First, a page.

val writer = new PrintWriter(new FileWriter(outputFile))
    writer.println("[")
    var i = 0
    Source.fromFile(inputFile)
      .getLines()
      .foreach(line => {
        val Array(cui, str) = line
          .replace("\",\"", "\t")
          .replaceAll("\"", "")
          .replaceAll("\\\\", "")
          .split("\t")
        val strNorm = normalizeCasePunct(str)
        val strSorted = sortWords(strNorm)
        val strStemmed = stemWords(strNorm)
        val obuf = new StringBuilder()
        if (i > 0) obuf.append(",")
        obuf.append("{")
          .append("\"id\":").append(i).append(",")
          .append("\"cui\":\"").append(cui).append("\",")
          .append("\"descr\":\"").append(str).append("\",")
          .append("\"descr_norm\":\"").append(strNorm).append("\",")
          .append("\"descr_sorted\":\"").append(strSorted).append("\",")
          .append("\"descr_stemmed\":\"").append(strStemmed).append("\"")
          .append("}")
        writer.println(obuf.toString)
        i += 1
      })
    writer.println("]")
    writer.flush()
    writer.close()
  }

  def annotateConcepts(phrase: String): 
      List[Suggestion] = {
    // check for full match
    val suggestions = ArrayBuffer[Suggestion]()
    select(phrase) match {
      case Some(suggestion) => suggestions += suggestion
      case None => tag(phrase) match {
        case Some(subSuggs) => suggestions ++= subSuggs
        case None => {}
      }
    }
    suggestions.toList
  }

  ///////////// phrase munging methods //////////////
  
  def normalizeCasePunct(str: String): String = {
    val str_lps = punctPattern
      .matcher(str.toLowerCase())
      .replaceAll(" ")
    spacePattern.matcher(str_lps).replaceAll(" ")
  }

  def sortWords(str: String): String = {
    val words = str.split(" ")
    words.sortWith(_ < _).mkString(" ")
  }
  
  def stemWords(str: String): String = {
    val stemmedWords = ArrayBuffer[String]()
    val tokenStream = getAnalyzer().tokenStream(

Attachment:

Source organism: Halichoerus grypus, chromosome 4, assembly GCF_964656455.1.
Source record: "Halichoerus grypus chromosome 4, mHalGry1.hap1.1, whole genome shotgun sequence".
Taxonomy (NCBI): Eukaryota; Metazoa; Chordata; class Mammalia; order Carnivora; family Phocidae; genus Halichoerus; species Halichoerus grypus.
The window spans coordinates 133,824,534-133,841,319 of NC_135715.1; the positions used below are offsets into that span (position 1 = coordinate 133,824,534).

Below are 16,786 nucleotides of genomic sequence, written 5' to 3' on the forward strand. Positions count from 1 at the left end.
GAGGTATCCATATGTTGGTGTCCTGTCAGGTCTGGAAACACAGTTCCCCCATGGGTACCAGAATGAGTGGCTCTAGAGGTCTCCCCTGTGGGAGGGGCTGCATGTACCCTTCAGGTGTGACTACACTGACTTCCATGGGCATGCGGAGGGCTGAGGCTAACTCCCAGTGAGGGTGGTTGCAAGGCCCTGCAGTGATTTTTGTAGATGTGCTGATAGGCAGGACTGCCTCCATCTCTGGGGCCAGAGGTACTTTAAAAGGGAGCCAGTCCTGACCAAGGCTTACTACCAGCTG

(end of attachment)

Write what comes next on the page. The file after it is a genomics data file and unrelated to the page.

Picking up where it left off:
"str_stemmed", new StringReader(str))
    val ctattr = tokenStream.addAttribute(
      classOf[CharTermAttribute])    
    tokenStream.reset()
    while (tokenStream.incrementToken()) {
      stemmedWords += ctattr.toString()
    }
    stemmedWords.mkString(" ")
  }
  
  def getAnalyzer(): Analyzer = {
    new StandardAnalyzer(Version.LUCENE_46)
  }
  
  ///////////////// solr search methods //////////////
  
  def select(phrase: String): Option[Suggestion] = {
    val phraseNorm = normalizeCasePunct(phrase)
    val phraseSorted = sortWords(phraseNorm)
    val phraseStemmed = stemWords(phraseNorm)
    // construct query
    val query = """descr:"%s" descr_norm:"%s" descr_sorted:"%s" descr_stemmed:"%s""""
      .format(phrase, phraseNorm, phraseSorted, phraseStemmed)
    val params = new ModifiableSolrParams()
    params.add(CommonParams.Q, query)
    params.add(CommonParams.ROWS, String.valueOf(1))
    params.add(CommonParams.FL, "*,score")
    val rsp = solrServer.query(params)
    val results = rsp.getResults()
    if (results.getNumFound() > 0L) {
      val sdoc = results.get(0)
      val descr = sdoc.getFieldValue("descr").asInstanceOf[String]
      val cui = sdoc.getFieldValue("cui").asInstanceOf[String]
      val score = computeScore(descr, 
        List(phrase, phraseNorm, phraseSorted, phraseStemmed))
      Some(Suggestion(score, descr, cui))
    } else None
  }

  def tag(phrase: String): Option[List[Suggestion]] = {
    val phraseNorm = normalizeCasePunct(phrase)
    val params = new ModifiableSolrParams()
    params.add("overlaps", "LONGEST_DOMINANT_RIGHT")
    val req = new ContentStreamUpdateRequest("")
    req.addContentStream(new ContentStreamBase.StringStream(phrase))
    req.setMethod(SolrRequest.METHOD.POST)
    req.setPath("/tag")
    req.setParams(params)
    val rsp = req.process(solrServer)
    val results = rsp.getResponse()
      .get("matchingDocs")
      .asInstanceOf[SolrDocumentList]
    val nwordsInPhrase = phraseNorm.split(" ").length.toFloat
    val suggestions = results.iterator().map(sdoc => {
        val descr = sdoc.getFieldValue("descr").asInstanceOf[String]
        val cui = sdoc.getFieldValue("cui").asInstanceOf[String]
        val nWordsInDescr = descr.split(" ").length.toFloat
        val descrNorm = normalizeCasePunct(descr)
        val descrSorted = sortWords(descrNorm)
        val descrStemmed = stemWords(descrNorm)
        val nwords = descrNorm.split(" ").length.toFloat
        val score = (nwords / nwordsInPhrase) * 
          computeScore(descr, 
          List(descr, descrNorm, descrSorted, descrStemmed))
        Suggestion(score, descr, cui)      
      })
      .toList
      .groupBy(_.cui) // dedup by cui
      .map(_._2.toList.head)
      .toList
      .sortWith((a,b) => a.score > b.score) // sort by score
    Some(suggestions)
  }